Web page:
Sent: Monday, July 05, 2004 2:27 PM

Our longtime friend, Bible scholar, and missionary to Europe, Doug Kutilek has more than once urged me to put my recent writings into book form. Are there any others that feel the same way?

Here is Doug's latest email, and he relates his own experience in reading the writings on Spurgeon by Mr. Iain Murray of the The Banner of Truth. As you can see, I am not the only one who has discerned the peculiar "spin" Mr. Murray puts on Spurgeon.

In a message dated 7/5/2004 10:25:36 AM Central Daylight Time, Doug Kutilek writes:


By all means, compile all these quotes re: Spurgeon and Moody into a
booklet, or as a chapter in a book.  It needs wide distribution, in
permanent form.

I read Murray's "The Forgotten Spurgeon" years ago -- having previously
read at least 7 or 8 Spurgeon biographies: the Banner of Truth 2 vol. abridged
Fuller, Day, Bacon, Carlisle, Williams, Sheen among them, as well as lots
of Spurgeon's own writings, -- and my first reaction to much of Murray was
"this doesn't seem to square in all details with the Spurgeon I know."  I
later read Hayden's "The Unforgettable Spurgeon" which was, by design, a
corrective -- based on Spurgeon's own words -- of some of Murray's

Just as with Fuller re: Spurgeon and the KJV, so with Murray re: Spurgeon
and evangelism -- some people can't stand to let Spurgeon speak for
himself, but delight in twisting his words and "spinning" his views to
conform to their own.



When Mr. Murray's book on Spurgeon was published in the late 1960s, we published a brief, critical "book review" of it at the time, but I confess I underestimated to what extent the unfortunate misinformation in this small book would ultimately spread. With the coming of the Internet, however, I have observed more than ever before the pernicious influence it has had upon some Baptists, particularly in (1) the creation of prejudice against even sane, conservative, doctrinally-sound public invitations, (2)  the dissemination of misinformation about Spurgeon's own doctrinal views and practices, (3) misconceptions about Spurgeon and the "Down Grade" controversy, and (4) the discreditation of D. L. Moody.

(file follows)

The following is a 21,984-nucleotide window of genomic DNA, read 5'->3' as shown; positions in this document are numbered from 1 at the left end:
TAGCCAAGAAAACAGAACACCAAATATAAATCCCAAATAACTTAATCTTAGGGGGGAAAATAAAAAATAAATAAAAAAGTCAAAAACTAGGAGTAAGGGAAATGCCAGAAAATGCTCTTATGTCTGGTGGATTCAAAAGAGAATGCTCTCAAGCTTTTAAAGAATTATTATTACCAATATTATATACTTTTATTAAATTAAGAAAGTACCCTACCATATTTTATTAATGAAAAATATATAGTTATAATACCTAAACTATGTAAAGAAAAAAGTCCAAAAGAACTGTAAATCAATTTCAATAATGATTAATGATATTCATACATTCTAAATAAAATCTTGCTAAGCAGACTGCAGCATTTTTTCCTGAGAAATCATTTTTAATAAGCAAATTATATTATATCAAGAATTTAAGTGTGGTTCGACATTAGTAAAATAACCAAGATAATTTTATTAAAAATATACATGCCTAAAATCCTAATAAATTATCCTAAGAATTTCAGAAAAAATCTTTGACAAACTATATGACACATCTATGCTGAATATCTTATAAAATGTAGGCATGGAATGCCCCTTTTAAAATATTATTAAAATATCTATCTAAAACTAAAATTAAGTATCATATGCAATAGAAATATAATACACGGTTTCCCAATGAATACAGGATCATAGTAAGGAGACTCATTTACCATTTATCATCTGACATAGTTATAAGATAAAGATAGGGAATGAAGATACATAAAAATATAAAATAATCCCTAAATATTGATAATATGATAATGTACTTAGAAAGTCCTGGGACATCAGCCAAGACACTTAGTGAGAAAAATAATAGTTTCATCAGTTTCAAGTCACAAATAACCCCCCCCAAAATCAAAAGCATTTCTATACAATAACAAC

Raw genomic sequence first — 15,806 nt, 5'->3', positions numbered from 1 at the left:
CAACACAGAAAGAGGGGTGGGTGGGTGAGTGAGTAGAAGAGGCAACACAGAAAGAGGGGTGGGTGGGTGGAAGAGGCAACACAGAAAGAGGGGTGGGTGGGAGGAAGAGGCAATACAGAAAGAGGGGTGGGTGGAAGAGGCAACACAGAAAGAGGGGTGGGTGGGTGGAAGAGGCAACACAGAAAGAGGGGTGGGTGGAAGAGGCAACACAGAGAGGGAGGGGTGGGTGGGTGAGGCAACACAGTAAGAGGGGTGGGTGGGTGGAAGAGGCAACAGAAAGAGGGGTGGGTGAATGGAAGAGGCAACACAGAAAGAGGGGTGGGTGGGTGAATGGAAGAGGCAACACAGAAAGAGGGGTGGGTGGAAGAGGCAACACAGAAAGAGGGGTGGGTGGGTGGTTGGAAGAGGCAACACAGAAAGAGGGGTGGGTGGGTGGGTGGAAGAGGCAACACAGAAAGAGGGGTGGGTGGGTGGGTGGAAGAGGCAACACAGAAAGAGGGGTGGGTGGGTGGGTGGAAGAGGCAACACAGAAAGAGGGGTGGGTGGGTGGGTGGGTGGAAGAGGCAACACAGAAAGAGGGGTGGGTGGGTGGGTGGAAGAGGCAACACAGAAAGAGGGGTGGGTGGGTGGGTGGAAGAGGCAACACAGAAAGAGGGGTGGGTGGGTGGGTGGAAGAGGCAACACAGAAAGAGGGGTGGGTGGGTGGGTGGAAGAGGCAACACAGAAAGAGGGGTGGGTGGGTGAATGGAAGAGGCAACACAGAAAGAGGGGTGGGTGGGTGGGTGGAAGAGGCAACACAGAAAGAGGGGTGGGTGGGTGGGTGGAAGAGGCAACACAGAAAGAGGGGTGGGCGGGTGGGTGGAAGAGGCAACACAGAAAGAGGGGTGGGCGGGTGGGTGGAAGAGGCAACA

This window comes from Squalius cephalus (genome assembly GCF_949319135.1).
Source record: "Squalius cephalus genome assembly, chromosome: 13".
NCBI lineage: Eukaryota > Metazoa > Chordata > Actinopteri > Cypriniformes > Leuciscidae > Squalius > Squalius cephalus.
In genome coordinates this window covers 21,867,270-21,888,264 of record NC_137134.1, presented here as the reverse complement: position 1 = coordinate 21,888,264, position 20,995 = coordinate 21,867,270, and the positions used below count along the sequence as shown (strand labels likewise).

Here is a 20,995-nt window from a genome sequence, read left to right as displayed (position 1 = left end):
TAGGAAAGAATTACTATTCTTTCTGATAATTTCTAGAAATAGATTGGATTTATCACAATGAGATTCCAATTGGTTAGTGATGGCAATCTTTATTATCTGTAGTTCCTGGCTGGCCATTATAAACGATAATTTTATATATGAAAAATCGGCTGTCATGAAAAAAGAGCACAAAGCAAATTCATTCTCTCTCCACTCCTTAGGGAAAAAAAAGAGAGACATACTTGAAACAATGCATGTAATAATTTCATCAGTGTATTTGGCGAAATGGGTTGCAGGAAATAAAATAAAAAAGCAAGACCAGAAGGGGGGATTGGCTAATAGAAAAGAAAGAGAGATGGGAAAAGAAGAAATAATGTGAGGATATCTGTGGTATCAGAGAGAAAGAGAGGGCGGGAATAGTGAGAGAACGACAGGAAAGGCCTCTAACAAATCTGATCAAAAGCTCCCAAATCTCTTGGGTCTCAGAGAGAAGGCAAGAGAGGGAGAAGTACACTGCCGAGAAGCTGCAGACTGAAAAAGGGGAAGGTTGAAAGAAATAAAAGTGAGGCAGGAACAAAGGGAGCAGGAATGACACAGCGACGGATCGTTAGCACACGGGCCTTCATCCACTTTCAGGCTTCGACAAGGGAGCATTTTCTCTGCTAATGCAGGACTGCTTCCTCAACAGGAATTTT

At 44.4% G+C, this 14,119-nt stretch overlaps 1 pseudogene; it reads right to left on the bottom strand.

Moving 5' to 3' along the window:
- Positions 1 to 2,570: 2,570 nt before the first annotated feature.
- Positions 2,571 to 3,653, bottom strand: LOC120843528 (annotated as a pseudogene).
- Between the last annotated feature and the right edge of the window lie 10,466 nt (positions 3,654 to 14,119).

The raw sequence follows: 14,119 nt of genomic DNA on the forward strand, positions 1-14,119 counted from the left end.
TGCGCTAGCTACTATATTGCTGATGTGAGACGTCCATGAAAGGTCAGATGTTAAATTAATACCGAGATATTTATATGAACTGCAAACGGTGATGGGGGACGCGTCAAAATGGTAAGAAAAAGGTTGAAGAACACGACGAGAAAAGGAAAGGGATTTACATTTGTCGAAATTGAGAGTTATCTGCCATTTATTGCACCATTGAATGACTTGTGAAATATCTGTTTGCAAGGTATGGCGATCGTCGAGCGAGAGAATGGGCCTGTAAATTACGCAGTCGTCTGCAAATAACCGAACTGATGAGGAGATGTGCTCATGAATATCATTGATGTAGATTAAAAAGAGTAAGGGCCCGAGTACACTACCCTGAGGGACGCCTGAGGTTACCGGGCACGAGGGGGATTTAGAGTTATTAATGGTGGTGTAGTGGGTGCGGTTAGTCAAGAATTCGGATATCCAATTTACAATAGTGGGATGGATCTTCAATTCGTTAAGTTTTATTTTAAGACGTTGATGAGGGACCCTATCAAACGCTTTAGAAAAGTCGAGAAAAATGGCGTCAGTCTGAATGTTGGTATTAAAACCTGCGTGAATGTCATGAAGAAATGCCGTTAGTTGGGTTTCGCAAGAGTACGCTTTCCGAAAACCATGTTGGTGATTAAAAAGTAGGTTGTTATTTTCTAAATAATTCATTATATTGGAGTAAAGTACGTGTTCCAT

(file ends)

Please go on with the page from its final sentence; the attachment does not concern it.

Evidently, some who read Mr. Murray have not considered the fact that he writes from the Pedobaptist context which involves their theories on (1) the supposed "covenant" whereby the children of believing parents are presumed to be "regenerated" in infancy, and (2) those of adult age are presumed to be "regenerated" by the Holy Spirit without the necessary use of means, contrary to what is taught in our Confessional standards on "effectual calling." Murray promotes the idea that regeneration is a "hyper physical," "direct operation" apart from the necessary use of means, as expounded in Louis Berkhof's Systematic Theology published by Murray's organization. This is basically the same view as advocated by the "Hardshells," or Primitive Baptists, and the doctrine which led Lassere Bradley, Jr and several of his young preacher-friends into the Hardshells in the late 1950s.

After he joined the Hardshells, Bradley converted his radio broadcast into a vehicle to promote Hardshellism nationwide, although in recent times there are some complaints from Hardshells that he is going back somewhat toward the views he held in his earlier years. One Hardshell website says, "Lasserre Bradley once left the Missionary Baptists, and now seems determined to try to convert the Primitive Baptists to their doctrines and practices from within." <>

At any rate, Murray's anti-public invitation propaganda, for the most part, is being picked up and repeated by various ones, some who say they are "Reformed Baptists" and others who are associates in the "Founders Ministries," formerly led by the late Ernest Reisinger who recently went to be with the Lord. 

I will give further thought to the idea of publishing my recent writings in book form, and would appreciate any feedback from my readers about this. -- Bob L. Ross

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